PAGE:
At Home With Jeff: Hair today

Martinez News-Gazette Columnist

Jeff's father at his shop in Santa Cruz.
Jeff’s father at his shop in Santa Cruz.

I had a haircut yesterday. The sounds and smells in a beauty shop took me back in time. I spent much of my childhood in beauty shops either helping my parents or just killing time. Both my parents were hairdressers.

Dad grew up on a farm in Nebraska. The farming life was hard work, especially for the second of five children – three girls and two boys. Dad hightailed it to live among the bright lights and glamour of the big city (Omaha) as soon as he graduated high school. While working in a restaurant, Ed attended beauty school to earn his license.

My mother graduated from high school in Maine. Her mother, a widow, arranged for Betty to attend beauty school in Boston, “so she would learn a good trade to support herself.” After beauty school, my mother found a job in a hair salon on the Boston Common. During good weather she would eat her lunch in the Common, the oldest city park in the United States — 50 acres of beautiful paths and landscaping built in 1634.

During his 4 years in the Air Force, Dad moonlighted as a hairdresser to supplement his airman’s salary of $83.20 per month. After basic training in Texas, he was stationed in New England. My parents met in Boston when Dad came into the shop to buy beauty supplies. After a whirlwind romance, they were married in 1954. The rest is history — my history!

Our family was transferred to Guam in 1955. Dad continued to style ladies’ hair at night. This came with an unexpected perk. Among Dad’s customers was his commander’s wife. When he was assigned to a crew cleaning out caves full of snakes, a quick call to his commander’s wife got him excused. My father really did not like snakes.

After the military, we moved to Florida. Dad opened a 13 operator beauty shop in Dunedin in 1956. He and Mom managed the shop until 1965. I remember as a kid that they worked very hard. The shop was open from Tuesday through Saturday. Dad had appointments all day and Mom filled in wherever needed. On Sunday we went to church, had breakfast, then they would do paperwork there for the rest of the day. Dad and Mom had to prepare the payroll for the 13 operators, take inventory, print receipts, and maintain all the taxes for the business. Monday was spent running errands. They pretty much worked 7 days a week.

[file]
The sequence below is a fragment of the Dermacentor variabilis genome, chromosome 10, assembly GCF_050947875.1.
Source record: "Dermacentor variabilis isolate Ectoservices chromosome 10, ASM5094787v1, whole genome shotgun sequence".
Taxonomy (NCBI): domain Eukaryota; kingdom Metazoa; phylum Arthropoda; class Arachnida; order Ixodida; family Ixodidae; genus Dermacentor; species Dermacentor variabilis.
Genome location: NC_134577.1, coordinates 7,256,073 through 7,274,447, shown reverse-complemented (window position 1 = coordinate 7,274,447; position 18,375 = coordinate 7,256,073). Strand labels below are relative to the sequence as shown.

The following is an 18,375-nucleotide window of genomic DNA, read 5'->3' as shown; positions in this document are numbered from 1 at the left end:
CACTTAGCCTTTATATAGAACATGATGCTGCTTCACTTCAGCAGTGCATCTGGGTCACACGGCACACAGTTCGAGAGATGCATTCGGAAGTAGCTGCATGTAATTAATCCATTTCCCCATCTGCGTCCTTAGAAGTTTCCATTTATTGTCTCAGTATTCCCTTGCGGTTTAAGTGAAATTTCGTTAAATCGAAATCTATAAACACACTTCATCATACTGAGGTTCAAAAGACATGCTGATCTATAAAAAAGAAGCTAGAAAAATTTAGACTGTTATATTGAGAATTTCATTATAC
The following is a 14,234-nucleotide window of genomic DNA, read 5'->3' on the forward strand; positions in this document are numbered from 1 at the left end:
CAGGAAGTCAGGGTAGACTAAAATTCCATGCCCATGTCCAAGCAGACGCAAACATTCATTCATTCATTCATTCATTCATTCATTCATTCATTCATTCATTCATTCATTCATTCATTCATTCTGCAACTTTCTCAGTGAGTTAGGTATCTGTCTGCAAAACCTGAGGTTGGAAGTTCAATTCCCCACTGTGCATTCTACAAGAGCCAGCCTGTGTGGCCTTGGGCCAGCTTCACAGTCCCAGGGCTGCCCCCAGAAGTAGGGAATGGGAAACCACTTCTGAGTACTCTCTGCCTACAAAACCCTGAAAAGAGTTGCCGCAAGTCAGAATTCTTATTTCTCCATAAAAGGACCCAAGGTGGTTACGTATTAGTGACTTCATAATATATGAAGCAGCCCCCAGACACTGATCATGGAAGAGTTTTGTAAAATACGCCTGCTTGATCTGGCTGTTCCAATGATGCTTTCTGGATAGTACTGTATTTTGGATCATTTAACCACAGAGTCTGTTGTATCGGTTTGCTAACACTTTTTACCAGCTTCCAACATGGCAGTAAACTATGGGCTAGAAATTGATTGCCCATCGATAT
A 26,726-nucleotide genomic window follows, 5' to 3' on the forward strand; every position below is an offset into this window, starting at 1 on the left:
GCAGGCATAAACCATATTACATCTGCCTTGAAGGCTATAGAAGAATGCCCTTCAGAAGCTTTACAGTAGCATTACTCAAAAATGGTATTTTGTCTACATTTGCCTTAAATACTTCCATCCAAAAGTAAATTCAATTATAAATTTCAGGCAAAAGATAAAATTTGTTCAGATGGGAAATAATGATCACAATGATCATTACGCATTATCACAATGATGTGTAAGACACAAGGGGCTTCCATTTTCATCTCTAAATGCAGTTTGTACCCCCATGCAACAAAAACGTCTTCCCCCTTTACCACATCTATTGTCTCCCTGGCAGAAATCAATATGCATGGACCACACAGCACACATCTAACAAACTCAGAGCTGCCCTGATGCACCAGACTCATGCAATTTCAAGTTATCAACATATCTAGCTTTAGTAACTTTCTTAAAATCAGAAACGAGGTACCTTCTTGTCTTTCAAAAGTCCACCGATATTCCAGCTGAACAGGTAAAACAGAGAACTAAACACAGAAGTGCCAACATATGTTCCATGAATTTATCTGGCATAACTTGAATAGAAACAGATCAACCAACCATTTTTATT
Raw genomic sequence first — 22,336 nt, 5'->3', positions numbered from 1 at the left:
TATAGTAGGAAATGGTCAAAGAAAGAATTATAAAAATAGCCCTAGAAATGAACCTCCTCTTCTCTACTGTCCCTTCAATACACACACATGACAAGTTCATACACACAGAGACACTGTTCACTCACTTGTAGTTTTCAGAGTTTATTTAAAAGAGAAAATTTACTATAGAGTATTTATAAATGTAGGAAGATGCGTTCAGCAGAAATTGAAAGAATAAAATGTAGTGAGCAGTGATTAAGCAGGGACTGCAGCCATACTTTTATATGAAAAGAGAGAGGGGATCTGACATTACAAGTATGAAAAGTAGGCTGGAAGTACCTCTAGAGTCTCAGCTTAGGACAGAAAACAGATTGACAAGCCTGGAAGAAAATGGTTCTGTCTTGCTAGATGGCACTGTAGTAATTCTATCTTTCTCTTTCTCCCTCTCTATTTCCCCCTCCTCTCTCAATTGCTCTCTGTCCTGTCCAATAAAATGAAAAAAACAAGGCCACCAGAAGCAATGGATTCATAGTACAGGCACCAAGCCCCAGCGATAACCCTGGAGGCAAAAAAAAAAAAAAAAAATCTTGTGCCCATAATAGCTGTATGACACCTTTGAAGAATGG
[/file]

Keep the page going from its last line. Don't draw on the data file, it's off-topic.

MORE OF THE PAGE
Us kids would go down to help at the shop whenever he needed. Sometimes we would fold laundry. There were hundreds of shop towels to be washed every night. There were also floors to maintain, sinks and equipment to disinfect. When not working, we would build things with the clippies and the rollers (better than legos). We would give each other rides up and down on the hydraulic chairs and slide across the shiny linoleum floors riding shop towels. It was a great part of my childhood.

Dad always had more than a bit of the Wunderlist. In 1965, he tired of the shop in Florida and decided to move to California. That was where all the movie stars lived and where opportunity awaited. He sold his shop to the lead operator, packed his ‘56 Ford station wagon, and drove across country to find a new place. Starting in San Diego, he drove north while looking at every town. When Dad got to Santa Cruz, he knew that was the place. He rented a house and called Mom in Florida. “Sell the house, honey, and bring the kids,” Dad phoned with excitement. That’s how I got to California.